“Shut Up You’re Pretty” by Tea Mutonji— A Short Story Collection

Mutonji, Tea, “Shut Up You’re Pretty”, Arsenal Pulp, 2019.

A Short Story Collection

Amos Lassen

In Téa Mutonji’s story collection, “Shut Up You’re Pretty”,  “a woman contemplates her Congolese traditions during a family wedding, a teenage girl looks for happiness inside a pack of cigarettes, a mother reconnects with her daughter through their shared interest in fish, and a young woman decides on shaving her head in the waiting room of an abortion clinic.”

The stories bring together desire and choice as they explore the narrator’s experience as involuntary. With pathos and humor, the stories examine the moments in which femininity, womanness, and identity are not only questioned but also enforced. Each woman is on a journey to find out who she is and what kind of love she deserves. Taken as a whole, the collection becomes a microcosm of how messiness can hinder the process of a woman becoming something more than a source of sexual pleasure or a worker for her mate.

At the center of the stories we find girlhood, womanhood and femininity. The women explore sexual expressions, friendships, romantic entanglements, complex familial ties and the power of being a woman as well as the reality of existing in a society that imposes certain expectations on their gender. We read of unsafe situations, relationships that are one-sided or that are established only as a means to an end. We see how much or little woman values herself and we want to see healing and reconciliation.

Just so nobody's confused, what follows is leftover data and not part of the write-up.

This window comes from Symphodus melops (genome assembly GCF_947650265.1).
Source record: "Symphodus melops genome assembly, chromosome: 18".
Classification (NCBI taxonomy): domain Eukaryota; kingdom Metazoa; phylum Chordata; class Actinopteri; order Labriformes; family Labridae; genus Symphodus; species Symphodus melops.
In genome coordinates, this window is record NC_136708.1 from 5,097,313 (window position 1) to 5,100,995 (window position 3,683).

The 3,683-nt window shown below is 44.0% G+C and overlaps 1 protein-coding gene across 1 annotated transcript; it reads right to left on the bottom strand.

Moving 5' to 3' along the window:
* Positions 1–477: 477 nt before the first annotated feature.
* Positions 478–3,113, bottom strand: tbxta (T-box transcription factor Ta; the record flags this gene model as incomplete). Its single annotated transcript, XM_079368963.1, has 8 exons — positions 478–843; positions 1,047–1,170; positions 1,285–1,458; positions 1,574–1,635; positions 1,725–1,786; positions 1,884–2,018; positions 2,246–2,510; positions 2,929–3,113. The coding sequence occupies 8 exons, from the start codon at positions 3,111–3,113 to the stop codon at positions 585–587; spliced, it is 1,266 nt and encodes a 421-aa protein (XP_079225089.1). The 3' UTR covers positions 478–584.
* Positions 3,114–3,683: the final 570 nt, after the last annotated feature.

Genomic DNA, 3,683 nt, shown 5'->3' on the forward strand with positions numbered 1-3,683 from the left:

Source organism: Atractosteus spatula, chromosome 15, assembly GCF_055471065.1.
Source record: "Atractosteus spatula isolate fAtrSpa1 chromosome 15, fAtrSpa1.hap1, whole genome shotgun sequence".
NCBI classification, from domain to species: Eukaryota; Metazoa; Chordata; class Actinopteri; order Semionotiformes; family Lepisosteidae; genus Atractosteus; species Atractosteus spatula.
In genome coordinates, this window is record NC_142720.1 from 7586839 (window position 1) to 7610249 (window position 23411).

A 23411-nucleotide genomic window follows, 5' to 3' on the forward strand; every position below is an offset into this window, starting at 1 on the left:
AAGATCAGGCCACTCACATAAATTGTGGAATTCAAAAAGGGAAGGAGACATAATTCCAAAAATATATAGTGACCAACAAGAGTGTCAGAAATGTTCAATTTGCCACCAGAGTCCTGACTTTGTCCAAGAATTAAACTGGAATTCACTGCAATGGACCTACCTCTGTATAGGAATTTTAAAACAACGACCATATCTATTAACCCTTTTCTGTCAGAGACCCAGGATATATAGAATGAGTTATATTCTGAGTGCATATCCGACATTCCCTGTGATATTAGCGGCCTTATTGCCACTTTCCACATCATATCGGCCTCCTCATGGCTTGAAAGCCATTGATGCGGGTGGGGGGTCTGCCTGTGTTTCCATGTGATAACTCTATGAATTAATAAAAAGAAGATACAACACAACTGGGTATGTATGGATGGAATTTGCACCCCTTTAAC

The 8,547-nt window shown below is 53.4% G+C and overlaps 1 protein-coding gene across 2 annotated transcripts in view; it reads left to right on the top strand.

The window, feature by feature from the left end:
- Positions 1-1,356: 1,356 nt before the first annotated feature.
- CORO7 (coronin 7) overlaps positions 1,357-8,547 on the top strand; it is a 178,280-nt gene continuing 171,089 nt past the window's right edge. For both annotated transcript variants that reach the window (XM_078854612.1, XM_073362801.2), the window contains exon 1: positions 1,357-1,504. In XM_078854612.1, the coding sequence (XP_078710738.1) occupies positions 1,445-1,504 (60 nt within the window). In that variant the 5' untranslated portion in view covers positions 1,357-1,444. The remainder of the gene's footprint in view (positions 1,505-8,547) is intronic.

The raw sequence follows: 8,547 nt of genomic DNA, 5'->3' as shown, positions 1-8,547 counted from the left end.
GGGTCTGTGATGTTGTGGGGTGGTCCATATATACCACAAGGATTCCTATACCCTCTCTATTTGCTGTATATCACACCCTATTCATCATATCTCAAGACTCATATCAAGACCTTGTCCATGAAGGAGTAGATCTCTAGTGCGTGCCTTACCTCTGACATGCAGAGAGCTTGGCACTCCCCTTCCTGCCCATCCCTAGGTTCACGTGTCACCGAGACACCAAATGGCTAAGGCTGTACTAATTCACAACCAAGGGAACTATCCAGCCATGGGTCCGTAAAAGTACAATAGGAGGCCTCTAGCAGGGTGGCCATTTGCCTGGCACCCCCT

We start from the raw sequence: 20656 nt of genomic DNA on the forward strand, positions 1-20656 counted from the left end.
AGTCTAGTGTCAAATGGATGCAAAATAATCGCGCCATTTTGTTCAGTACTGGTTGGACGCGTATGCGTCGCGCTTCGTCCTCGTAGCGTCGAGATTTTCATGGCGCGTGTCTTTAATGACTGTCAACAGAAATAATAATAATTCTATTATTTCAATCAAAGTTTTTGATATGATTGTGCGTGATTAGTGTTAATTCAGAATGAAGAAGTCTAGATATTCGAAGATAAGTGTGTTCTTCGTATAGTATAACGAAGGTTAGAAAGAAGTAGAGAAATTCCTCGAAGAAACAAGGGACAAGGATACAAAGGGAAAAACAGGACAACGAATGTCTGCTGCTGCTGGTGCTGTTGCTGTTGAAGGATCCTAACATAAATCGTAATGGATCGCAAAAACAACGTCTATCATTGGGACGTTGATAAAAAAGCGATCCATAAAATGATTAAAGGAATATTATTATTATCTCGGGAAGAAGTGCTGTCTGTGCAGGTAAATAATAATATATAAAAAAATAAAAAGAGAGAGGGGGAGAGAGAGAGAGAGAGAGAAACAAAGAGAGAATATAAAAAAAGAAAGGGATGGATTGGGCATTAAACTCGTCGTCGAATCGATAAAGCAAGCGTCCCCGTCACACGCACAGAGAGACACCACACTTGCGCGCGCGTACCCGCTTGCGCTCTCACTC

The stories tie together and the characters we meet are all important in their own way. Mutonji’s prose is beautiful and gets and carries our attention throughout.  The content of this book can be hard to stomach at times and makes the reader consider the implications and issues that are raised.

I was uncomfortable with some of what I read here but I think that was meant to be. My own preconceptions and prejudices were exposed to me as I read. I was tempted to judge the choices of the narrator and some of the characters but that is a sign of good literature. It pulled me in. This is a heavy read written in light prose.

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